# Validating fuzzy logic values

*06-Feb-2015 16:48*

In the same way, you shouldn't consider a forecast experiment to be complete until you find out whether the forecast was successful.

The three most important reasons to verify forecasts are: There are many types of forecasts, each of which calls for slightly different methods of verification.

The table below lists one way of distinguishing forecasts, along with verification methods that are appropriate for that type of forecast.

David Stephenson has proposed a classification scheme for forecasts. Murphy, 1986: The attributes diagram: A geometrical framework for assessing the quality of probability forecasts.

The verification can be qualitative ("does it look right? A forecast is like an experiment -- given a set of conditions, you make a hypothesis that a certain outcome will occur. Jewson, S., 2003: Use of the likelihood for measuring the skill of probabilistic forecasts.

You wouldn't consider an experiment to be complete until you determined its outcome. Schwierz, 2008: Quantile-based short-range QPF evaluation over Switzerland.

It is often possible to convert from one type of forecast to another simply by rearranging, categorizing, or thresholding the data.

The examples are all drawn from the meteorological world (since the people creating this web site are themselves meteorologists or work with meteorologists), but the verification methods can easily be applied in other fields.

If we take the term forecast to mean a prediction of the future state (of the weather, stock market prices, or whatever), then forecast verification is the process of assessing the quality of a forecast. Ziehmann, 2003: A note on the use of the word 'likelihood' in statistics and meteorology.

The forecast is compared, or verified, against a corresponding observation of what actually occurred, or some good estimate of the true outcome. In either case it should give you information about the nature of the forecast errors.

They are appropriate for verifying estimates as well as forecasts.

Does not provide source code (sorry, but what language would we use? However, the simple methods are relatively easy to code, and the complex ones give references to people who have developed them or are working on them. Ziehmann, 2003: Five guidelines for the evaluation of site-specific medium range probabilistic temperature forecasts. T., 2008: The impenetrable hedge: a note on propriety, equatability, and consistency.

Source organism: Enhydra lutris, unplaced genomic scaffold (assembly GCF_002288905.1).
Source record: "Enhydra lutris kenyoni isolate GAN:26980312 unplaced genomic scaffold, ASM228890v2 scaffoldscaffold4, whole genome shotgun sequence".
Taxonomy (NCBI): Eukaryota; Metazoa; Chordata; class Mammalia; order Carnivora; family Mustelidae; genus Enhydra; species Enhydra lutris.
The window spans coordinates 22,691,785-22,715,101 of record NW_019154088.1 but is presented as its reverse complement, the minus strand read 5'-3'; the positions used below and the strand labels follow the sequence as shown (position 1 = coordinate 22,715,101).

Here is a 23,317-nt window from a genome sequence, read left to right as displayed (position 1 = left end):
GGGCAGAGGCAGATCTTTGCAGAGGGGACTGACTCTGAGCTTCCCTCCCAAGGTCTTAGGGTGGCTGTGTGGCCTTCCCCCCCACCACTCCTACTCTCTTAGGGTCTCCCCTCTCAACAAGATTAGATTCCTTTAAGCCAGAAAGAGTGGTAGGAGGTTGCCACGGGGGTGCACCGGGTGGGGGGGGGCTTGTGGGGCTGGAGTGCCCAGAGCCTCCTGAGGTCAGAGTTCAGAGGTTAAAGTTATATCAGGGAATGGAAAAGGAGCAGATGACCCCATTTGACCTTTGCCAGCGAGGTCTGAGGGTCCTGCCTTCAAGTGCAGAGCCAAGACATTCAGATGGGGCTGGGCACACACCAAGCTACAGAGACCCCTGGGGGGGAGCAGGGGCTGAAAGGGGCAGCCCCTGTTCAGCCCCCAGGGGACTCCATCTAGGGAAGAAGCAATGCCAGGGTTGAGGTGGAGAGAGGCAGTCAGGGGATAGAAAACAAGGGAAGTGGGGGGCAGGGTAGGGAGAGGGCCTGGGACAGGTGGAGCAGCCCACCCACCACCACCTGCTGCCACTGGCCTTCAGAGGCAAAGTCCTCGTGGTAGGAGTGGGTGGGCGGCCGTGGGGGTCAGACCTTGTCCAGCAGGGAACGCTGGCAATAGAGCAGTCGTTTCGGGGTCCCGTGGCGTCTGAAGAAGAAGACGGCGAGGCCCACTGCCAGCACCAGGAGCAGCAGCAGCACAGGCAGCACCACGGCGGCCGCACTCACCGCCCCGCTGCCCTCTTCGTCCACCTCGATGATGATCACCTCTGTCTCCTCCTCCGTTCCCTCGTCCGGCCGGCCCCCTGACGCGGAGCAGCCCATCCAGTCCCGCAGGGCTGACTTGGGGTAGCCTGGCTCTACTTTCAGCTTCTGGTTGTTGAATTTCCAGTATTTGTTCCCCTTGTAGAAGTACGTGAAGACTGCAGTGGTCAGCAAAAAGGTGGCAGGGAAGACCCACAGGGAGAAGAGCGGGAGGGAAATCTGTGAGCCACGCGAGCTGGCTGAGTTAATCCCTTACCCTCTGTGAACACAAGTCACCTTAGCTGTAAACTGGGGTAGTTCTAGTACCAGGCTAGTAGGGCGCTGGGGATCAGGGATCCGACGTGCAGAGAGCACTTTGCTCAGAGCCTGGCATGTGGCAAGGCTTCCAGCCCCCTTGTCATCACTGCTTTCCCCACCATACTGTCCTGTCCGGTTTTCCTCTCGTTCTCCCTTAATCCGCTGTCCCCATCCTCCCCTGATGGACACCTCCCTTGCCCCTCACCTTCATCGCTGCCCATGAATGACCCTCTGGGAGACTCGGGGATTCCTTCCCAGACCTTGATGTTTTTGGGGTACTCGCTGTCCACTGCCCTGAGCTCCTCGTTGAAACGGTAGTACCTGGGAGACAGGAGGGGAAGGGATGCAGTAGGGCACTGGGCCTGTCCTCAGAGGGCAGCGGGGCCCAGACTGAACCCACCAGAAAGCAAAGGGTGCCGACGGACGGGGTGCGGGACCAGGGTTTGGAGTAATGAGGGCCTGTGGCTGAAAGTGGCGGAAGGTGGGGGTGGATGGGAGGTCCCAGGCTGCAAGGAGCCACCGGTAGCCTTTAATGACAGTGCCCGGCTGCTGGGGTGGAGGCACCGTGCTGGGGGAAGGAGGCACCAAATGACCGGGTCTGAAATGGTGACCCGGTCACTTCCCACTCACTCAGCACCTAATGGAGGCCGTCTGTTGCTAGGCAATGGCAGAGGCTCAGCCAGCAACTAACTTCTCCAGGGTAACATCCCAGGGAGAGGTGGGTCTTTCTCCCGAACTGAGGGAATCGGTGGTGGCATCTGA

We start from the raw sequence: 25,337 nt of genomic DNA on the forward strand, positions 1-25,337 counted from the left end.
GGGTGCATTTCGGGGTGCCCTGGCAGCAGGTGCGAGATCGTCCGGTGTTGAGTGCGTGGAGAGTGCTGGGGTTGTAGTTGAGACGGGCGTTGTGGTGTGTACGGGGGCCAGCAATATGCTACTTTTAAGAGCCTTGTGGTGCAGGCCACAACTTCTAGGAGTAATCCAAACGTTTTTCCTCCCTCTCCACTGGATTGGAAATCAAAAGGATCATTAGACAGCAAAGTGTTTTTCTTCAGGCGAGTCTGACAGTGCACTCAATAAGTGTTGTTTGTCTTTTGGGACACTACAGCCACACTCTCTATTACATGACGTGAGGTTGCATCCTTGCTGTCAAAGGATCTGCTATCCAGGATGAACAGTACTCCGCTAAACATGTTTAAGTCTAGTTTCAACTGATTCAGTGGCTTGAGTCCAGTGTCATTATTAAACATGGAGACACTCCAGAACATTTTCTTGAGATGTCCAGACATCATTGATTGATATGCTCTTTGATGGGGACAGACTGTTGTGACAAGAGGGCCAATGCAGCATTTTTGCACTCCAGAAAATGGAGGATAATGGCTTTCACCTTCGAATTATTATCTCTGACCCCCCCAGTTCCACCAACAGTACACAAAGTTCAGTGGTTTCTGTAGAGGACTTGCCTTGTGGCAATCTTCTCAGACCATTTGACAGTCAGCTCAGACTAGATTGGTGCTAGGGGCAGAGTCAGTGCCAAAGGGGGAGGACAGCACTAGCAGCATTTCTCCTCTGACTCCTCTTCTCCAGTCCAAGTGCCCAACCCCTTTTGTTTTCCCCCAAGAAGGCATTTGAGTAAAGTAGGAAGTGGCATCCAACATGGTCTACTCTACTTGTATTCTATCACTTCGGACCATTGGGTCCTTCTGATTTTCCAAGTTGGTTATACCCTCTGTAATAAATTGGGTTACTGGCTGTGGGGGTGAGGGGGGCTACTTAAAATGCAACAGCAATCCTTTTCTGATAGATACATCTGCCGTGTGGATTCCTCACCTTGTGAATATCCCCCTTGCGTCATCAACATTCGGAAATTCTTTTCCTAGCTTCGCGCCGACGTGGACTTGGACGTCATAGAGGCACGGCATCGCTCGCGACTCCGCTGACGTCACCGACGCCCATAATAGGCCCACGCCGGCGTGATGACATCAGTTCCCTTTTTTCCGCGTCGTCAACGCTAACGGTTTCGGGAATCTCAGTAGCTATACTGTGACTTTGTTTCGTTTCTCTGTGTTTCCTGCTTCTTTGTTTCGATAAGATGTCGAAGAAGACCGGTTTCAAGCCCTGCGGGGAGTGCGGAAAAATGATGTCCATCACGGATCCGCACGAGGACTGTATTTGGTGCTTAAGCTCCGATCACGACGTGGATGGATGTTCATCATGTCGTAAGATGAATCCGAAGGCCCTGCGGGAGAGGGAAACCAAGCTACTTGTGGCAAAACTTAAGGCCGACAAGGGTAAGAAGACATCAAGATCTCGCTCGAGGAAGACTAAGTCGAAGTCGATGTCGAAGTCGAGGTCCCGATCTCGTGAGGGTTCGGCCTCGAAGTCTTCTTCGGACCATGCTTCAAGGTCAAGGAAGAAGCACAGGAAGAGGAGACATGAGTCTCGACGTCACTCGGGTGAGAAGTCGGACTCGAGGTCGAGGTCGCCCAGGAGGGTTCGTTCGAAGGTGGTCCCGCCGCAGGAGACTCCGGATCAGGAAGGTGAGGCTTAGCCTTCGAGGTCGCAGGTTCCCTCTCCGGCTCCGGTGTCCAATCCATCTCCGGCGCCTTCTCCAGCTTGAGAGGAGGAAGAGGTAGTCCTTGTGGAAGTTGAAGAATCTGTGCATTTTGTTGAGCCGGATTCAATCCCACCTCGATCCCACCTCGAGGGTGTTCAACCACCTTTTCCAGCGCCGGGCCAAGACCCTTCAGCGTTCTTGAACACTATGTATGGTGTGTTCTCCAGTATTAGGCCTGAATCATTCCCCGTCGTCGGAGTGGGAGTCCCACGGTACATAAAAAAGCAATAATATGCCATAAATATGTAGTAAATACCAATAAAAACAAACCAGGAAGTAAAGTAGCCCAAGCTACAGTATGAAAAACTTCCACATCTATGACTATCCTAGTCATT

The methods range from simple traditional statistics and scores, to methods for more detailed diagnostic and scientific verification. stratifying results Methods: Standard verification methods: Methods for dichotomous (yes/no) forecasts Methods for multi-category forecasts Methods for forecasts of continuous variables Methods for probabilistic forecasts Scientific or diagnostic verification methods: Methods for spatial forecasts Methods for probabilistic forecasts, including ensemble prediction systems Methods for rare events Other methods Sample forecast datasets: Finley tornado forecasts Probability of precipitation forecasts Some Frequently Asked Questions Discussion group References: Links to other verification sites References and further reading Contributors to this site Verification and art Describes methods for forecast verification, including their characteristics, pros and cons. (2008): Proper Scores for Probability Forecasts Can Never Be Equitable., Monthly Weather Review, 136, pp 1505-1510.